Channel 13's Wayne Dolcefino doesn't always do sweeps-week investigations of strip clubs; sometimes he takes on meatier, more deserving subjects.
Such was the case with his recent three-part series that accused the Houston Independent School District of widespread and costly ineptitude in ordering textbooks. HISD regularly orders far too many books, the report said, books paid for with your tax dollars, books that sit gathering dust in a warehouse.
To illustrate the piece, 13 showed video of, well, stacks of books gathering dust in a warehouse. The trouble is, according to HISD, the video did not show HISD books and was not shot at an HISD facility.
School district spokesman Terry Abbott wrote KTRK a detailed letter November 24, outlining numerous points in the report that he called misleading.
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"At about the 2:25 mark of the November 15 broadcast, Dolcefino said: 'School employees weren't asked to pay a dime for lost textbooks, according to HISD's own records. And it's the school's job to guard the books,' " read one of Abbott's examples. "13 Under Cover used video of employees working in what appeared to be a textbook warehouse to illustrate this section of the broadcast, yet HISD officials say it appears these are not HISD books, facilities or employees depicted."
In an e-mail to the Press, Abbott wrote, "Our people are VERY sure those weren't HISD facilities. For one [thing], in our warehouse, the fire marshal won't allow books to be stacked nearly to the ceiling." KTRK would also have needed district permission to shoot in the warehouse.
Instead, Abbott believes, 13 shot footage at a state textbook warehouse, where books for the entire region are stored, while implying during the broadcast that it was showing HISD facilities.
In response, Channel 13 news director Bill Bouyer says not much.
"I am not going to comment on Terry Abbott's letter. I have a file cabinet full of them, and I am not going to comment, because Mr. Abbott wants to wage a battle in the media, and I am not going to get drawn into it," he says. "We stand by our story."
He hasn't written back to Abbott, either.
It should be said that Abbott is well known in the journalistic community for hair-splitting to the nth degree; some reporters who have dealt with him mutter darkly about the difficulty in getting a straight answer.
And Bouyer makes a good point when he says that the issue Abbott raises doesn't affect the main point of the story, that HISD is wasting taxpayer money. "The bottom line is that HISD still refuses to address the issues raised in Wayne's story," he says.
Sort of like KTRK is refusing to address the issues raised in Abbott's letter.
Someone has a bone to pick with Houston Chronicle technology reporter Dwight Silverman.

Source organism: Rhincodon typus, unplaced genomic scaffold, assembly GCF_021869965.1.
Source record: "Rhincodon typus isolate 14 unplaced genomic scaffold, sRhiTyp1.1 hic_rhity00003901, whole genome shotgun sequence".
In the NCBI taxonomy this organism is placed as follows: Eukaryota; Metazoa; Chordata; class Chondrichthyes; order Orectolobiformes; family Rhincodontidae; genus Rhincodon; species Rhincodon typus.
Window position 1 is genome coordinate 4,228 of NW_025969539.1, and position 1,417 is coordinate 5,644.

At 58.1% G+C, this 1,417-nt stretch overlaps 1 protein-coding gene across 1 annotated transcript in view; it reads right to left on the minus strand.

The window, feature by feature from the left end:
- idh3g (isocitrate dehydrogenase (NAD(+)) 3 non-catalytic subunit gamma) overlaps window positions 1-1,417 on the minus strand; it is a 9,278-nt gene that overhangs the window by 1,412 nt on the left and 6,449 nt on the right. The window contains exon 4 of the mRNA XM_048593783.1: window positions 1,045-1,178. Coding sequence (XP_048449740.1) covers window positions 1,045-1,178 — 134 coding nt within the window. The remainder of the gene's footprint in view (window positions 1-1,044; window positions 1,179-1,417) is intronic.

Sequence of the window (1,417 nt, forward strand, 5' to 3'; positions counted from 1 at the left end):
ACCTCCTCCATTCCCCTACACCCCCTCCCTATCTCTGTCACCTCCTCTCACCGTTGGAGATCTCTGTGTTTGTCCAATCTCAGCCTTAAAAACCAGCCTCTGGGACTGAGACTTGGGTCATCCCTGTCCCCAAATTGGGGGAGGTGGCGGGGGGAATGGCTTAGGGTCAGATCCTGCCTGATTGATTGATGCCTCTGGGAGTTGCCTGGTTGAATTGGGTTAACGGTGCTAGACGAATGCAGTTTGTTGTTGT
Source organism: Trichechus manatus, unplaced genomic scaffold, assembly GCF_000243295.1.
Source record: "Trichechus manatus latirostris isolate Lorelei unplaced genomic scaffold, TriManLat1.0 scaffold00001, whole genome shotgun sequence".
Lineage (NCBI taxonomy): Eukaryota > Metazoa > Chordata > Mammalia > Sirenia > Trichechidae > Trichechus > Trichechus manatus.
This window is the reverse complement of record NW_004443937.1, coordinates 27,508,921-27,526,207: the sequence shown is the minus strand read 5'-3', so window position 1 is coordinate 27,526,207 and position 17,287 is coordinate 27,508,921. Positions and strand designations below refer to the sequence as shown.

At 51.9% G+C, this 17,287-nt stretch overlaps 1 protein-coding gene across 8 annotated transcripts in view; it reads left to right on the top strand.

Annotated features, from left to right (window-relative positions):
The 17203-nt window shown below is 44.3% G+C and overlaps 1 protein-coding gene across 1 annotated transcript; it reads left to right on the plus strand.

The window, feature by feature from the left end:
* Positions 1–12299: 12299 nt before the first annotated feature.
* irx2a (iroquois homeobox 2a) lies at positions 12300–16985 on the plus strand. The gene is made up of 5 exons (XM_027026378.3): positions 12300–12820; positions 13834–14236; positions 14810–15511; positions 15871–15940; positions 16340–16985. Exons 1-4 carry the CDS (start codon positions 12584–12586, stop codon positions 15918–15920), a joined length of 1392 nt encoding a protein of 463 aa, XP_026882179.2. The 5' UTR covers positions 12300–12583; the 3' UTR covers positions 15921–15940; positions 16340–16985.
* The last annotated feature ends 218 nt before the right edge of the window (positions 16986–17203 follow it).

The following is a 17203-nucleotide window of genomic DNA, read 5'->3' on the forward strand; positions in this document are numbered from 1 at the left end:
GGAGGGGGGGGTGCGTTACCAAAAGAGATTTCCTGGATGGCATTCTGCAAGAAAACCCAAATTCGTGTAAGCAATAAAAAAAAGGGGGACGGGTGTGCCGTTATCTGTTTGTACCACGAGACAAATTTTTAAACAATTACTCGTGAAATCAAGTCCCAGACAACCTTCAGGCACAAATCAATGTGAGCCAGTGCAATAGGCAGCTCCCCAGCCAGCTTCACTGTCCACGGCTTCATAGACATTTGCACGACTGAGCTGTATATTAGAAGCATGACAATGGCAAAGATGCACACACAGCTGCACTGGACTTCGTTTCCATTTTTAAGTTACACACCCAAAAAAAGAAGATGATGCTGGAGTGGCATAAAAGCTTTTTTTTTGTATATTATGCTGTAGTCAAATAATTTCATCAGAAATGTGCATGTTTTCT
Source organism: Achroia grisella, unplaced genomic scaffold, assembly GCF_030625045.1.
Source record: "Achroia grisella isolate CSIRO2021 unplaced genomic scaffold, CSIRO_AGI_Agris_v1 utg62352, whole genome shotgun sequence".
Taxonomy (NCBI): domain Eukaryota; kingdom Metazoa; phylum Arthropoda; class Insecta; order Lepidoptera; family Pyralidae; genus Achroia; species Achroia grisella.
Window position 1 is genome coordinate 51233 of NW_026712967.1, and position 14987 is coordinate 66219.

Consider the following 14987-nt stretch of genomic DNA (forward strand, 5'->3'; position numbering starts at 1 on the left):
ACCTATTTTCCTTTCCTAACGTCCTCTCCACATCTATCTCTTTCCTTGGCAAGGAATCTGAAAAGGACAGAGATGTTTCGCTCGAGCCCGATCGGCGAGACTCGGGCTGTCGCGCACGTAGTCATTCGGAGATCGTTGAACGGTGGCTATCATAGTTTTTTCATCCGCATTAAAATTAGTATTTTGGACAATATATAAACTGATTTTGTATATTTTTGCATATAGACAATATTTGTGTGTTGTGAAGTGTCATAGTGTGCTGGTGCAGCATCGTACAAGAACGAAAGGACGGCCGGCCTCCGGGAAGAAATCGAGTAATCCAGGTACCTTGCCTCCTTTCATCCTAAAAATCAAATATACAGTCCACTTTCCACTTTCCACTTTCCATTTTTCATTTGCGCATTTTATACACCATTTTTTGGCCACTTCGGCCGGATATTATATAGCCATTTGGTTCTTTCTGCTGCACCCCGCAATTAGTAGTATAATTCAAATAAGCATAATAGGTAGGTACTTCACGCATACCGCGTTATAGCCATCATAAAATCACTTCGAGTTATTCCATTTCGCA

The anonymous person has sent along a copy of a Silverman e-mail in which the columnist bitches about the service he's getting from Road Runner, a high-speed Internet service provider. Road Runner, a Time Warner Cable product, is engaged in a high-stakes competition with Southwest Bell's DSL, and both companies desperately seek good reviews from tech writers.
Dwight's complaining e-mail isn't addressed to local tech support staffers. Instead, it's sent to Road Runner's senior vice president in Virginia.
"Kind of like using your clout as a reporter to go to Bill Gates if Windows 98 crashes your computer," the anonymous e-mail forwarder writes. "Needless to say, [the VP] writes all his underlings and screams at them to find out why Dwight's Internet connection is sluggish on this particular day."
In the e-mail, Silverman outlines some problems he has been having and ends with this perhaps threatening note: "I will probably do another column in the first quarter about [Road Runner's] status."
Don't get the wrong idea, Silverman told the Press. "It's not me trying to use my job to get better service, it's me doing my job," he says. He says he regularly calls tech support for specific questions, but he also tells the company's higher-ups what's happening so they can explain the glitches to him.
"It's not like I'm telling the guy, 'Hey, fix my problem.' It's 'Hey, this is what's been happening -- why did it happen?' " he says.
He says he never expected that the executive would pass on his e-mail to the grunt workers with a terse note saying, "Please see Dwight's comments about performance and investigate," but that's what happened.
In no way did he intend to, as the anonymous correspondent claimed, "throw his weight around."
Still, we bet he's getting some pretty damn good service.
McCain's a Pagan!
The Houston Chronicle editorial page, working feverishly to get George W. Bush elected president, has seemed a little distracted lately.
In an unrelenting effort to assure Houstonians that any and all criticisms of Bush are unwarranted, the Chron edit writers penned a piece December 15 dismissing the thought that Bush's unctuous smirk is worthy of note. "The Smirk: Eventually, More Substantive Issues Will Come to the Fore," the headline tut-tutted.
Referring to the most recent presidential debate, the Chron harrumphed that little of substance had been learned. The editorial's last graf, verbatim: "Perhaps the most revealing moment came when Bush said he placed his faith in Jesus Christ, while [Senator John] McCain said he looked most frequently to Teddy Roosevelt for guidance."
That atheist bastard.
Unfortunately, the Chron was severely misleading its readers. The question Bush and McCain were answering, according to a transcript of the debate, was "What political philosopher or thinker do you most identify with and why?" (Italics added.)
We guess the edit writers weren't looking at their "WWJD" bracelets when they decided to twist facts to make McCain look bad.
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